How much do we know about the historical Jesus?


How much do we know about the historical Jesus?  Not much, but before going any further it’s worth asking why bother looking for the historical Jesus in the first place?  For almost all Christians, Jesus is a figure of faith and belief, not a subject of historical study.  But what about Paul and the gospels, the reader might ask?  Aren’t they the source of our knowledge of the historical Jesus?  No.  Paul and the authors of the synoptic gospels (Mark, Matthew, Luke) wrote about Jesus in order to create a man who fit the needs of first-century Christians.  They cannot be considered historical sources, even if some of the things they say are historical true.

What can we know historically? 

There is widespread (if not always total) consensus that Jesus was baptized by John, that he taught and preached in Galilee, that he drew followers to himself, that he was known as an effective miracle worker and exorcist, and that he made a final journey to Jerusalem for Passover where, in conjunction with an incident in the temple, he was arrested, convicted by Pilate and crucified.  (Eddy and Beilby, pp 47-48) 

In recent years the Jewishness of Jesus has been unquestioned.  In every facet of his life Jesus was a Jew.  He was born a Jew, educated as a Jew, and lived as a Jew.

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Christianity and Buddhism don’t belong together

Christianity and Buddhism don’t belong together.  Just over fifty years ago, the Catholic monk, Thomas Merton, made a pilgrimage to India to meet the Tibetan Buddhist, Chongyam Trungpa, in the hope of fostering an interfaith dialog between Christianity and Buddhism.  The dialog has flourished.  Buddhist-Christian Studies is an established journal, and interfaith conferences abound.  Curiously, a number of believers have chosen to combine their faiths.  Paul Knitter’s Without the Buddha I Could Not Be a Christian explains why this combination works for him; evidently it does for many.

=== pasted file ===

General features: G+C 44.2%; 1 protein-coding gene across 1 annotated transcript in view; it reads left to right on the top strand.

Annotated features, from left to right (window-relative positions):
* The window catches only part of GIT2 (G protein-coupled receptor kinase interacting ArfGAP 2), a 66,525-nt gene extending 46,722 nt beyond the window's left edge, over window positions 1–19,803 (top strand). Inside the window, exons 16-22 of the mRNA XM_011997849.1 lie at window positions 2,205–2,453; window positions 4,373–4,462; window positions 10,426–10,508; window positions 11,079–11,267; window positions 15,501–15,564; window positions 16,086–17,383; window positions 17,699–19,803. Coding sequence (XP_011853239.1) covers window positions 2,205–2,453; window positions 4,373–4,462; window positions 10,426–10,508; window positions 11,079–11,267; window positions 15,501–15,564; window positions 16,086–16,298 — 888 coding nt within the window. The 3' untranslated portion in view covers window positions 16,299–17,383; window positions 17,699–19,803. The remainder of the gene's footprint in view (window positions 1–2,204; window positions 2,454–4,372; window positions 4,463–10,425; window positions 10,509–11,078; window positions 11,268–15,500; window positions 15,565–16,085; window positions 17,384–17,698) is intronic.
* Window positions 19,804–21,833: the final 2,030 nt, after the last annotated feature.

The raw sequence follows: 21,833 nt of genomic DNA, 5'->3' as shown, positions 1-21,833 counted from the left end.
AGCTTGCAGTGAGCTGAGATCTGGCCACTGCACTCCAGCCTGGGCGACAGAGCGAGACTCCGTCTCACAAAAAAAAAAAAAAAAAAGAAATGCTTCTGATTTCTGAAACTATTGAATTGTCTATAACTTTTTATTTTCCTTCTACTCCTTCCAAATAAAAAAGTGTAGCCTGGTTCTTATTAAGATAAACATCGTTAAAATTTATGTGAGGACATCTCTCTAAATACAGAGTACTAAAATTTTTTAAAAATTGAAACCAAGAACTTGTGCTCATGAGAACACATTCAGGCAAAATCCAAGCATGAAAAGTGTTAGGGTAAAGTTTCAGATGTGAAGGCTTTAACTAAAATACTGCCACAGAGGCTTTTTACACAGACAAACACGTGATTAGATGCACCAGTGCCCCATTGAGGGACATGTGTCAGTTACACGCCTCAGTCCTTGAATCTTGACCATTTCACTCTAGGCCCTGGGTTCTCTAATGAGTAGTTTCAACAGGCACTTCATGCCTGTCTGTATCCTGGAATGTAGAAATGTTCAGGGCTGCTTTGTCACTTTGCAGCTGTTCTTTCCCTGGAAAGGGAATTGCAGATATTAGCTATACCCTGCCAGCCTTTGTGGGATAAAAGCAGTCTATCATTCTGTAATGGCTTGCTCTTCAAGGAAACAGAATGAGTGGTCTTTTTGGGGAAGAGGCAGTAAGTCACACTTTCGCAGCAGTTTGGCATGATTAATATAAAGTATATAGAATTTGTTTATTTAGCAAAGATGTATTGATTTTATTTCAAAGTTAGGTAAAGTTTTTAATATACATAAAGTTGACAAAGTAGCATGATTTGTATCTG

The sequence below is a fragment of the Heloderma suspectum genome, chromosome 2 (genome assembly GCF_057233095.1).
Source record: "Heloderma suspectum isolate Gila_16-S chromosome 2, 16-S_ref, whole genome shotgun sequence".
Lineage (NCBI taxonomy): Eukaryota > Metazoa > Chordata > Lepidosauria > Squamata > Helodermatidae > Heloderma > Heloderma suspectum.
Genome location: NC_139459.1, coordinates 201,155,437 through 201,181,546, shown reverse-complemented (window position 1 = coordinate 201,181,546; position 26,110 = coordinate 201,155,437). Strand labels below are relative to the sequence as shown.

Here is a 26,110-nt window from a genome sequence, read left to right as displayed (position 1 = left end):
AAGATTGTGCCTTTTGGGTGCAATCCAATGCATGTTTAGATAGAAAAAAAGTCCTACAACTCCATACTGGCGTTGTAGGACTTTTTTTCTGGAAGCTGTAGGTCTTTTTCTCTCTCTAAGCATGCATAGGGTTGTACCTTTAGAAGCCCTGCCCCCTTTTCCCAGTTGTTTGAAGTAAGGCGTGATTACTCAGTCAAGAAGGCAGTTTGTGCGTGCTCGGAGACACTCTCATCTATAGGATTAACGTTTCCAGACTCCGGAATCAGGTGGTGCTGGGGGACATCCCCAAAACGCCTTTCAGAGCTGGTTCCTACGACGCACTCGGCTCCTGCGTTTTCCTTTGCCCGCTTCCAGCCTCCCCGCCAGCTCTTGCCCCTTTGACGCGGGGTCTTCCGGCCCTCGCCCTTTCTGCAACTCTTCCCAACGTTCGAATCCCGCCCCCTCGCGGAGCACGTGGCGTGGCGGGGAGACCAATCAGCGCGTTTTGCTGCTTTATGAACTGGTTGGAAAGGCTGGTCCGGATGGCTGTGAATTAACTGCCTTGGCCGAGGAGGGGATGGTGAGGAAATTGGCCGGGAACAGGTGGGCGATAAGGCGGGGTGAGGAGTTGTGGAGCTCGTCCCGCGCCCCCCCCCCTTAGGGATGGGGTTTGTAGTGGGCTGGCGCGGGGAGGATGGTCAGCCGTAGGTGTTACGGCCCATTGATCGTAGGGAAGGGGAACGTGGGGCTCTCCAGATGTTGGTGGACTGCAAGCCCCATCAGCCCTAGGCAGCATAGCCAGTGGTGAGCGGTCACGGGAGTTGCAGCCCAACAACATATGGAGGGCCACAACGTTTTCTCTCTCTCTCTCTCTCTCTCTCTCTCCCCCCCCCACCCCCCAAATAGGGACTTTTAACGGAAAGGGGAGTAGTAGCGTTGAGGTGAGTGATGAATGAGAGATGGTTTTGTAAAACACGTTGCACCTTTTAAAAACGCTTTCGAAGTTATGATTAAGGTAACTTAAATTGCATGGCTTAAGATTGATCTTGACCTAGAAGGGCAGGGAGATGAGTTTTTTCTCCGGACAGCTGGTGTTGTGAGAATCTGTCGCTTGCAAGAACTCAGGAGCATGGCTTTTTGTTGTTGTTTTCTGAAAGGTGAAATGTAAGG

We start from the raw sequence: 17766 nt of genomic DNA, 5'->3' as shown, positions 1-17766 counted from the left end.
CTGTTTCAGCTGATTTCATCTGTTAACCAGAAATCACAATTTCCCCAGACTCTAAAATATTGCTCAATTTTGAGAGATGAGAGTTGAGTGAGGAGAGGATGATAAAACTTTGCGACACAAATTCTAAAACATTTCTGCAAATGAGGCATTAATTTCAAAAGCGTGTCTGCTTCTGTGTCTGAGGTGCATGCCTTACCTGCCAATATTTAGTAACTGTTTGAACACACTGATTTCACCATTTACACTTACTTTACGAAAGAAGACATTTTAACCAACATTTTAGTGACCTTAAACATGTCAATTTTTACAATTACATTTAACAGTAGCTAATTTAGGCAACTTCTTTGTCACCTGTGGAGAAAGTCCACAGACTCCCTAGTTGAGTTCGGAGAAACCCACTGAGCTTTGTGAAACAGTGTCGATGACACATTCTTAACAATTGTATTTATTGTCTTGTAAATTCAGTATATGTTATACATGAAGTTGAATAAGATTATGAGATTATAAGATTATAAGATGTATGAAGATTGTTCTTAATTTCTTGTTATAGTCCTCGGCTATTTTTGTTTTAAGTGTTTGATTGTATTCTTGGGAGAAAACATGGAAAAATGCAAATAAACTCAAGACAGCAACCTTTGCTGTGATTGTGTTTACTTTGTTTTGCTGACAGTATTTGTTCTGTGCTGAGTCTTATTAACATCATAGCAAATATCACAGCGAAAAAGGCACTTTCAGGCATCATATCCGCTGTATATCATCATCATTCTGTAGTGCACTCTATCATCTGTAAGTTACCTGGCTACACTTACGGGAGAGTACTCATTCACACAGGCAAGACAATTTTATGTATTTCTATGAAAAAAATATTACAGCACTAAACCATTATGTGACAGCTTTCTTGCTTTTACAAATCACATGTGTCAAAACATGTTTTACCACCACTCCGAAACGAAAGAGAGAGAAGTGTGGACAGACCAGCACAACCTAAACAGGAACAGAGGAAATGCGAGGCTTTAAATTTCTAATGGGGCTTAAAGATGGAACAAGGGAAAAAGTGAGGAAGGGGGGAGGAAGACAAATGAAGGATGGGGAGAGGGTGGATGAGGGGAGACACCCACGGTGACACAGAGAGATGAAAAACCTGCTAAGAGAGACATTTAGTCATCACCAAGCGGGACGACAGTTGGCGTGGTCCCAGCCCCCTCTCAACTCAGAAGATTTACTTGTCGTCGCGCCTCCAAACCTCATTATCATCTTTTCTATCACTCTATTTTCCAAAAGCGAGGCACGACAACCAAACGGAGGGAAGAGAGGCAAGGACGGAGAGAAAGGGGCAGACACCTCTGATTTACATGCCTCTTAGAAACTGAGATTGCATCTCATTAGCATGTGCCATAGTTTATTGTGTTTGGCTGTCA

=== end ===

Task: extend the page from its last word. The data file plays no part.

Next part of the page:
This makes no sense to me.  Christianity and Buddhism are so fundamentally different that even the question of dialog makes me wonder.  Not about the desirability of people of different faiths talking with each other; that’s always a good thing.  But about attempts to show similarities: Jesus was like a bodhisattva (a Buddhist holy man), or that the experience of prajna, or enlightenment, corresponds to the Christian experience of God.  The only work I know of that even questions their commensurability is in an essay of that title, “Are Buddhism and Christianity Commensurable?”  Remember that commensurable means not similar, but alike enough even to be fruitfully compared.  The essay in Wikipedia, “Buddhism and Christianity,” is as good as anything I have read on this subject, primarily because it displays their vast differences.

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